Sophos has entered into an agreement to acquire Invincea to boost the company's platform strategy and next-generation endpoint security capabilities.
The deal is worth US$100 million in cash, with a US$20 million earn-out. The acquisition does not include Invincea Labs, which operates and is managed separately.
Invincea uses machine learning and deep learning neural-network algorithms to detect unknown malware without the use of signatures. Kendra Krause, Sophos' vice president of global channels, said the addition of Invincea's machine learning capabilities fills out the last piece of Sophos' growing endpoint security portfolio.
"Invincea brings that last piece we have been looking for, and that is machine-based learning," Krause said in an interview with CRN USA. "Sophos can now deliver a full, comprehensive technology into the next-generation endpoint security market."
CTO Joe Levy said the Invincea technology will expand the Sophos platform to be able to perform meaningful analysis on malware samples, leveraging machine learning for predictive analysis, and to keep pace with an increasing amount of unknown threats.
Levy said Sophos evaluated other alternatives, but found Invincea's machine learning algorithms and data architectures to have better detection and lower false positives than the alternatives. He said the addition of Invincea to the Sophos platform will help the company "define what next-generation [endpoint security] means."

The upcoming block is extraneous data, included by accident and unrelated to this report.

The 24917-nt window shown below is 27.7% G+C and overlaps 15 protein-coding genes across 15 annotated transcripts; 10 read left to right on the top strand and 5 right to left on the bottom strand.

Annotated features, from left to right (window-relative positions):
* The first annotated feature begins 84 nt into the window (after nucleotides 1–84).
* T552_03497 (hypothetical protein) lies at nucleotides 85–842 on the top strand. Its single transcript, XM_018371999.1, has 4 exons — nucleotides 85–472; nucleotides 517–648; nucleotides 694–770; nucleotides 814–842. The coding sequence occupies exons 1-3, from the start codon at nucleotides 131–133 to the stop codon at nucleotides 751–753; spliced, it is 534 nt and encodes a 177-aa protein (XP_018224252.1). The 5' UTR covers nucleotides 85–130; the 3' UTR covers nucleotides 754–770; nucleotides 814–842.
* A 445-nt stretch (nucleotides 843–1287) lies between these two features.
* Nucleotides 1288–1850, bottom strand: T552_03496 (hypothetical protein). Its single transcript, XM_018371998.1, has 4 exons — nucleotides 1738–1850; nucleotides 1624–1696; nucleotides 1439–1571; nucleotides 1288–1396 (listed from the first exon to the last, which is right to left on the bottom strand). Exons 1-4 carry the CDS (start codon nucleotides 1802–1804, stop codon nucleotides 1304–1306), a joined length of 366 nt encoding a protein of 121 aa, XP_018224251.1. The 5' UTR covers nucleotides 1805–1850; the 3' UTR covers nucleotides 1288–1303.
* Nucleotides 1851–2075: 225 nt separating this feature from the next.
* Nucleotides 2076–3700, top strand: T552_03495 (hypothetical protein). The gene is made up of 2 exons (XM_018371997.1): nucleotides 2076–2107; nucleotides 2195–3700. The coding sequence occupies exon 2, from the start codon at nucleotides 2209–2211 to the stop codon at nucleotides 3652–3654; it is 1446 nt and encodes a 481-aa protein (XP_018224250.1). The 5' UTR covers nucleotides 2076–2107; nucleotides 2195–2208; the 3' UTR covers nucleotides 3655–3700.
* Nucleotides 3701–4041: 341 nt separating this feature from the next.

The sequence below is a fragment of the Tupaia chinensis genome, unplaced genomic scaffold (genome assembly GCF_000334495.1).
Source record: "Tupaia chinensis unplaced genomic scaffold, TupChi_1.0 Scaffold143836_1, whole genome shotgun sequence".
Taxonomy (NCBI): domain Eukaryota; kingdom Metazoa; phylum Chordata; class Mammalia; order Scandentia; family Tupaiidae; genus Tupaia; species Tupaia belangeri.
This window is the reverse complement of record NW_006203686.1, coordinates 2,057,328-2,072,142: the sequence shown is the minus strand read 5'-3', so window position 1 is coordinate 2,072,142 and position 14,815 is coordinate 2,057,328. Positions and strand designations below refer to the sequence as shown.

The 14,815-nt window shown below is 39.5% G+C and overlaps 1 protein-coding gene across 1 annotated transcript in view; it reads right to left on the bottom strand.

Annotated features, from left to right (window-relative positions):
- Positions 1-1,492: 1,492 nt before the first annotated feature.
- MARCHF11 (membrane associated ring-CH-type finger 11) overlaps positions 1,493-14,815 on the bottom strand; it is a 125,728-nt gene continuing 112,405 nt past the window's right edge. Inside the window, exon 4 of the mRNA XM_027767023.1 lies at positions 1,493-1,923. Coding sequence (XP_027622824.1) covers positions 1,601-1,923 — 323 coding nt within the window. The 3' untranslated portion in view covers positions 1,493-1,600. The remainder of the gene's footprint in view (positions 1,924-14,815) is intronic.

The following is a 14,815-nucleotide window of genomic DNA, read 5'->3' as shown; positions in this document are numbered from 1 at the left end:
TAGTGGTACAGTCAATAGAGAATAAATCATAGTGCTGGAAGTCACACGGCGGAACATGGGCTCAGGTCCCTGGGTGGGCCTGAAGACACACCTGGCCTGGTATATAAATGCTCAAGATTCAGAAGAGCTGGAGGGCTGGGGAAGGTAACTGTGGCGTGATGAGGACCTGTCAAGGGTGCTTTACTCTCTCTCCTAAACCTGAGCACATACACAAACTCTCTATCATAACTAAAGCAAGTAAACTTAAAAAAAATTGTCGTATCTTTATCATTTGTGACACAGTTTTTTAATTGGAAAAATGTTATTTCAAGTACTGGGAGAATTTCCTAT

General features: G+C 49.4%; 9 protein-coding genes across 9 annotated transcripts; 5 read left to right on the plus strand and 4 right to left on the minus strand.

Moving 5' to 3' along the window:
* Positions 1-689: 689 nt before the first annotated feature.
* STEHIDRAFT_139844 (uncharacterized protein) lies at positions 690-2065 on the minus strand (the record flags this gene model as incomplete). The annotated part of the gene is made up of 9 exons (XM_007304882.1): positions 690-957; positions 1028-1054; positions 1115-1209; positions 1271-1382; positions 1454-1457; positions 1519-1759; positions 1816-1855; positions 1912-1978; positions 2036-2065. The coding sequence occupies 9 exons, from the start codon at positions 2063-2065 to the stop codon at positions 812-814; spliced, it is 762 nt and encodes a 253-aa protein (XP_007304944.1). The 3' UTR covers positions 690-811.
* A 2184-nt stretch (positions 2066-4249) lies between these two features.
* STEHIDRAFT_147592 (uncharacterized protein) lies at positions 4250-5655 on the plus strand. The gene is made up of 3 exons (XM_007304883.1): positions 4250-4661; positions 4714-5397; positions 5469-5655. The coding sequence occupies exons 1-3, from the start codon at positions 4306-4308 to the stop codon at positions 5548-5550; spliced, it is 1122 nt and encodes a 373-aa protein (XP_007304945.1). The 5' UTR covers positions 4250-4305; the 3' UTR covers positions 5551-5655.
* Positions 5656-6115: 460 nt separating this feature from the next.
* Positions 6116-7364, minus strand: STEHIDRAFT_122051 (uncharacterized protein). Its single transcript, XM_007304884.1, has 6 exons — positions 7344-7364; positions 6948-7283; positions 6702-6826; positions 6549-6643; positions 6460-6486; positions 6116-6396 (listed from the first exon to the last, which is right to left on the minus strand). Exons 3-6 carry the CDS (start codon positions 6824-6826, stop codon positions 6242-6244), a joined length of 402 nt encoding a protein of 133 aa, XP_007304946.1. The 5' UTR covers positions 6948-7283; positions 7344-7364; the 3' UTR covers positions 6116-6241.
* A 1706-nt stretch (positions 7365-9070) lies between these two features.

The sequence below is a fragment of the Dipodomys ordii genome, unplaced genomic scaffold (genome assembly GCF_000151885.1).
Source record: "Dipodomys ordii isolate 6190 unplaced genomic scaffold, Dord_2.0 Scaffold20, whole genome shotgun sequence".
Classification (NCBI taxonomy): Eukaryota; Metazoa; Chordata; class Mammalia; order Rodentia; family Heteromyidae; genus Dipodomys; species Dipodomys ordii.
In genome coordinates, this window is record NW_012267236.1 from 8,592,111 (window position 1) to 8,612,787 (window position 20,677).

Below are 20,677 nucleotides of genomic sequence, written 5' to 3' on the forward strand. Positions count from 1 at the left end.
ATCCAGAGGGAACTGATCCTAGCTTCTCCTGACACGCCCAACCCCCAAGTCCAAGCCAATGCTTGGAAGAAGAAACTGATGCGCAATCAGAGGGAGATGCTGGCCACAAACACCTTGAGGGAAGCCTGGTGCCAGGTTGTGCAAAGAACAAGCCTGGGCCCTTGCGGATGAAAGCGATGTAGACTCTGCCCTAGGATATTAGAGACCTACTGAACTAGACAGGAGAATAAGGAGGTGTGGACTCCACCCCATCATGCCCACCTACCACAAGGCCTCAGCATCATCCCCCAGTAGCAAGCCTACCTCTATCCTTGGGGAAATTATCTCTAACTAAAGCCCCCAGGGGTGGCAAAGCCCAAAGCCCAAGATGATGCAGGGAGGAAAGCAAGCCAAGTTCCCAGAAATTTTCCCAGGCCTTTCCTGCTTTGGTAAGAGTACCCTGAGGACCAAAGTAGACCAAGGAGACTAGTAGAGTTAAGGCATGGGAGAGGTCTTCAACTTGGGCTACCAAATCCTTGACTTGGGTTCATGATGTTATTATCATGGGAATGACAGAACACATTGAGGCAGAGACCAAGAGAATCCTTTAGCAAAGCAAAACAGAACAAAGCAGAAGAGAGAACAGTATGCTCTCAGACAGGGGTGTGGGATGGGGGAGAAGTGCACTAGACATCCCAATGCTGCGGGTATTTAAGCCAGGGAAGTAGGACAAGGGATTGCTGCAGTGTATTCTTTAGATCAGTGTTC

"This is our stake in the ground as to what the essential components for a next-generation endpoint solution are," Levy said.
Krause said the acquisition will be a big boost to partners as it expands the company's next-generation endpoint security capabilities and adds to its synchronized security platform.
"For the Sophos partner, [the acquisition of Invincea] just provides that complete next-generation endpoint protection for them to go to market with. Sophos develops, integrates and acquires technology to bring the best of what a next-generation security solution is to customers," Krause said.
The entire Invincea team will be joining Sophos. That includes Invincea founder and CEO Anup Ghosh, who will now serve as chief evangelist for next-generation endpoint security at Sophos, and COO Norm Laudermilch. Ghosh said joining Sophos will allow Invincea's technology to reach more customers, and bring together two companies on the Gartner Magic Quadrant for endpoint security. He said Sophos is a good cultural and technical fit for Invincea.
"From an engineering and cultural point of view, we are completely aligned around vision and innovation. Sophos just has a tremendous platform and an amazing channel presence. From an entrepreneur's point of view, this is what we always wanted, which was get to market in a very big way," Ghosh said in an interview with CRN USA.
The acquisition comes at the beginning of what is likely to be a period of significant consolidation in the endpoint security market. Krause said she predicts other platform security companies will follow suit in acquiring next-generation endpoint security startups, as customers are looking for a full set of integrated security solutions, instead of pieces of the puzzle.
"I would foresee continued consolidation," Krause said. "We believe we are very groundbreaking in the sense of having that compete solution. If we are first to market, I do believe others will follow."
Krause said Sophos will run the Invincea partner program independently of the Sophos partner program in the near term to make sure both companies' partners and customers are fully supported. Invincea announced earlier this year that it had shifted to a 100-percent channel model, similar to that of Sophos, and launched a new partner program.
She said Sophos will be working to integrate the Invincea technology into its portfolio, planning to do so in the next 12 months. As that time, she said, the company will decide how to integrate the partner programs.
The closing of the deal is pending various closing conditions, Sophos said.